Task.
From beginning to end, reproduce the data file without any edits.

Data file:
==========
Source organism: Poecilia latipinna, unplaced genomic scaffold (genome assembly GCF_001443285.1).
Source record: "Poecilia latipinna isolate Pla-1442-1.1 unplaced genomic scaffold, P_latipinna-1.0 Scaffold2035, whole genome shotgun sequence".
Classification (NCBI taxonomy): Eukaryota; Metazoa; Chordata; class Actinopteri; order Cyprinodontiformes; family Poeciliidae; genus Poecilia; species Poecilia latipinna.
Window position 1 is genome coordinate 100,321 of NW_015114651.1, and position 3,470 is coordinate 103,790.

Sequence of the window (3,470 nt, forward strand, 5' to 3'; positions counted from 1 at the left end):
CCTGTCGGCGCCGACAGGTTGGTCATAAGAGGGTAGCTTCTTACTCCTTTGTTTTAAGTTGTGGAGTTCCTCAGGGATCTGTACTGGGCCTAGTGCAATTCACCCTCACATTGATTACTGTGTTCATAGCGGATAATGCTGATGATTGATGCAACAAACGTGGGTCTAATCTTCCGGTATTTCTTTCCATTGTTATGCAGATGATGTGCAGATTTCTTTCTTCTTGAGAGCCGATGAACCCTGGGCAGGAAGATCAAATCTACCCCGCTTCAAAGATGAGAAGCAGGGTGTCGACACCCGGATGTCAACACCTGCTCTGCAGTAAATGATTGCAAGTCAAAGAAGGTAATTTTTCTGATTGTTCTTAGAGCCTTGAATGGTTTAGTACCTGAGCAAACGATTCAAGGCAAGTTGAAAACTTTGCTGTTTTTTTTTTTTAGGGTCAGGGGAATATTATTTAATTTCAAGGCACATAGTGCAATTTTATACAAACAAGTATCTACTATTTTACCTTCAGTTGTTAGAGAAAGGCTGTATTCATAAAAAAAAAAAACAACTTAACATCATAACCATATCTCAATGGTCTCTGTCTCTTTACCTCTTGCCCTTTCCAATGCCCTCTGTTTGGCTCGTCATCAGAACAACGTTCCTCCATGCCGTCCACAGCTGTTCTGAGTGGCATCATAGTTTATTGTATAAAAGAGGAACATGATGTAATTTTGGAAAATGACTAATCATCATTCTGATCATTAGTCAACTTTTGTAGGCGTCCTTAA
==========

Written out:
Source organism: Poecilia latipinna, unplaced genomic scaffold (genome assembly GCF_001443285.1).
Source record: "Poecilia latipinna isolate Pla-1442-1.1 unplaced genomic scaffold, P_latipinna-1.0 Scaffold2035, whole genome shotgun sequence".
Classification (NCBI taxonomy): Eukaryota; Metazoa; Chordata; class Actinopteri; order Cyprinodontiformes; family Poeciliidae; genus Poecilia; species Poecilia latipinna.
Window position 1 is genome coordinate 100,321 of NW_015114651.1, and position 3,470 is coordinate 103,790.

Sequence of the window (3,470 nt, forward strand, 5' to 3'; positions counted from 1 at the left end):
CCTGTCGGCGCCGACAGGTTGGTCATAAGAGGGTAGCTTCTTACTCCTTTGTTTTAAGTTGTGGAGTTCCTCAGGGATCTGTACTGGGCCTAGTGCAATTCACCCTCACATTGATTACTGTGTTCATAGCGGATAATGCTGATGATTGATGCAACAAACGTGGGTCTAATCTTCCGGTATTTCTTTCCATTGTTATGCAGATGATGTGCAGATTTCTTTCTTCTTGAGAGCCGATGAACCCTGGGCAGGAAGATCAAATCTACCCCGCTTCAAAGATGAGAAGCAGGGTGTCGACACCCGGATGTCAACACCTGCTCTGCAGTAAATGATTGCAAGTCAAAGAAGGTAATTTTTCTGATTGTTCTTAGAGCCTTGAATGGTTTAGTACCTGAGCAAACGATTCAAGGCAAGTTGAAAACTTTGCTGTTTTTTTTTTTTAGGGTCAGGGGAATATTATTTAATTTCAAGGCACATAGTGCAATTTTATACAAACAAGTATCTACTATTTTACCTTCAGTTGTTAGAGAAAGGCTGTATTCATAAAAAAAAAAAACAACTTAACATCATAACCATATCTCAATGGTCTCTGTCTCTTTACCTCTTGCCCTTTCCAATGCCCTCTGTTTGGCTCGTCATCAGAACAACGTTCCTCCATGCCGTCCACAGCTGTTCTGAGTGGCATCATAGTTTATTGTATAAAAGAGGAACATGATGTAATTTTGGAAAATGACTAATCATCATTCTGATCATTAGTCAACTTTTGTAGGCGTCCTTAA